Walter Savage Landor, 2 tomas

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442 psl. - I STROVE with none, for none was worth my strife; Nature I loved, and next to Nature, Art; I warmed both hands before the fire of life; It sinks, and I am ready to depart.
54 psl. - Rather do thou walk with him, ride with him, play with him, be his faery, his page, his everything that love and poetry have invented ; but watch him well ; sport with his fancies ; turn them about like the ringlets round his cheek; and if ever he meditate on power, go toss up thy baby to his brow, and bring back his thoughts into his heart by the music of thy discourse. Teach him to live unto God and unto thee ; and he will discover that women, like the plants in woods, derive their softness and...
270 psl. - These may she never share ! Quieter is his breath, his breast more cold, Than daisies in the mould, Where children spell, athwart the churchyard gate, His name and life's brief date.
270 psl. - I loved him not ; and yet, now he is gone, I feel I am alone. I check'd him while he spoke ; yet, could he speak, Alas ! I would not check. For reasons not to love him once I sought, And wearied all my thought To vex myself and him : I now would give My love could he but live Who lately lived for me, and when he found 'T was vain, in holy ground He hid his face amid the shades of death...
477 psl. - Rears many a weed : If parties bring you there, will you Drop slily in a grain or two Of wall-flower seed ? I shall not see it, and (too sure ! ) I shall not ever hear that your Light step was there; But the rich odour some fine day Will, what I cannot do, repay That little care.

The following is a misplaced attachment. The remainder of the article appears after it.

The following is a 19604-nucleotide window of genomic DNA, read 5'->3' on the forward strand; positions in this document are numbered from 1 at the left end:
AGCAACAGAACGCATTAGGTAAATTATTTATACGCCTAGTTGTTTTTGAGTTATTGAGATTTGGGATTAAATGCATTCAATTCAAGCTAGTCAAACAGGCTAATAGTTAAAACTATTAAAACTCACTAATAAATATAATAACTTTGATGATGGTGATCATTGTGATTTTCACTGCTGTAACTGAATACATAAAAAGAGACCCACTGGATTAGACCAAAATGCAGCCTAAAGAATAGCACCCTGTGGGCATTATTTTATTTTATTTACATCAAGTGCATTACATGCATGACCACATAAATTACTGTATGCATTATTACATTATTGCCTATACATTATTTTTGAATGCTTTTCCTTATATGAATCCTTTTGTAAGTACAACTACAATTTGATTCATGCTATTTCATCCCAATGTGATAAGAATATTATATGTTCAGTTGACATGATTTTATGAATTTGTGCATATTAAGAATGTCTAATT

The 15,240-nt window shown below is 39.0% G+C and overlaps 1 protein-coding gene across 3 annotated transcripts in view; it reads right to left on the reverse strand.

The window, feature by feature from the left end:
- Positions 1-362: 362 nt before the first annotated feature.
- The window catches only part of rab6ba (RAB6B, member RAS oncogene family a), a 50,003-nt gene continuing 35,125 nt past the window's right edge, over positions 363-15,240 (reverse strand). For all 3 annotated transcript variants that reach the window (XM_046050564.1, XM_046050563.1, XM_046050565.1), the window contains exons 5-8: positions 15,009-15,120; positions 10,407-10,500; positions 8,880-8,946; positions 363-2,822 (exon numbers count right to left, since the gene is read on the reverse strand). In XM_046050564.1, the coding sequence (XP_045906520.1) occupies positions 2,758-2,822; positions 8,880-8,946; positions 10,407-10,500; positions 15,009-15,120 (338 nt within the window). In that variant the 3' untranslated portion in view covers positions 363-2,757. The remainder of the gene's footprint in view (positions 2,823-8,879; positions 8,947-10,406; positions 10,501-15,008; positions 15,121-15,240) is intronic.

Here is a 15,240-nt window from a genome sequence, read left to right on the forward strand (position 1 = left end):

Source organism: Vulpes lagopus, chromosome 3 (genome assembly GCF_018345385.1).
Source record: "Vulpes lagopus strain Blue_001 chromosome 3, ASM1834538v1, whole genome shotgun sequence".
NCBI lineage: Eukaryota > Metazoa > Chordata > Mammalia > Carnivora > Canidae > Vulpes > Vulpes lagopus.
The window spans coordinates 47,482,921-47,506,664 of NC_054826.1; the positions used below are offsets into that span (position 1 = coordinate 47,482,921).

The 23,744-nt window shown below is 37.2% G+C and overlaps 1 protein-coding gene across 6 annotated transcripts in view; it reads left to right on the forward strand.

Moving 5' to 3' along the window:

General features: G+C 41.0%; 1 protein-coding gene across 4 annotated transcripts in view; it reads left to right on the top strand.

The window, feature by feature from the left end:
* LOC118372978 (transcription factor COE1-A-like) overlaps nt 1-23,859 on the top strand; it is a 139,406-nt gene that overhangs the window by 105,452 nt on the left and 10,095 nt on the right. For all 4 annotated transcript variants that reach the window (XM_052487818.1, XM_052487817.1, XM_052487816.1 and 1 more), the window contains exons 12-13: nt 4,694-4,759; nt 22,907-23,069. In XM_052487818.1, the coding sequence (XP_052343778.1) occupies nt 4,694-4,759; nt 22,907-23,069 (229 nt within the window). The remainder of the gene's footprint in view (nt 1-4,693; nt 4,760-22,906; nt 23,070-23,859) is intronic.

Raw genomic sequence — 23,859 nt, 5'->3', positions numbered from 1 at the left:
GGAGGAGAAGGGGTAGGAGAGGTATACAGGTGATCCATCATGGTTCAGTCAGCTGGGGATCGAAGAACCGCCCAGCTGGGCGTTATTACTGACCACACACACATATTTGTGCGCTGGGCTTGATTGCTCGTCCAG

24 psl. - Even in poetry it is the imaginative only, viz., that which is conversant with, or turns upon infinity, that powerfully affects me. Perhaps I ought to explain : I mean to say that, unless in those passages where things are lost in each other, and limits vanish, and aspirations are raised, I read with something too much like indifference.
54 psl. - Read them on thy marriage-bed, on thy childbed, on thy. death-bed. Thou spotless undrooping lily, they have fenced thee right well. These are the men for men : these are to fashion the bright and blessed creatures whom God one day shall smile upon in thy chaste bosom. Mind thou thy husband.
252 psl. - For these dost thou repine ? He may have left the lowly walks of men ; Left them he has ; what then? Are not his footsteps followed by the eyes Of all the good and wise ? Tho...
298 psl. - I leave thee, beauteous Italy ! no more From the high terraces, at even-tide, To look supine into thy depths of sky, Thy golden moon between the cliff and me, Or thy dark spires of fretted cypresses Bordering the channel of the milky- way.
252 psl. - Though the warm day is over, yet they seek Upon the lofty peak Of his pure mind the roseate light that glows O'er death's perennial snows. Behold him! from the region of the blest He speaks: he bids thee rest.

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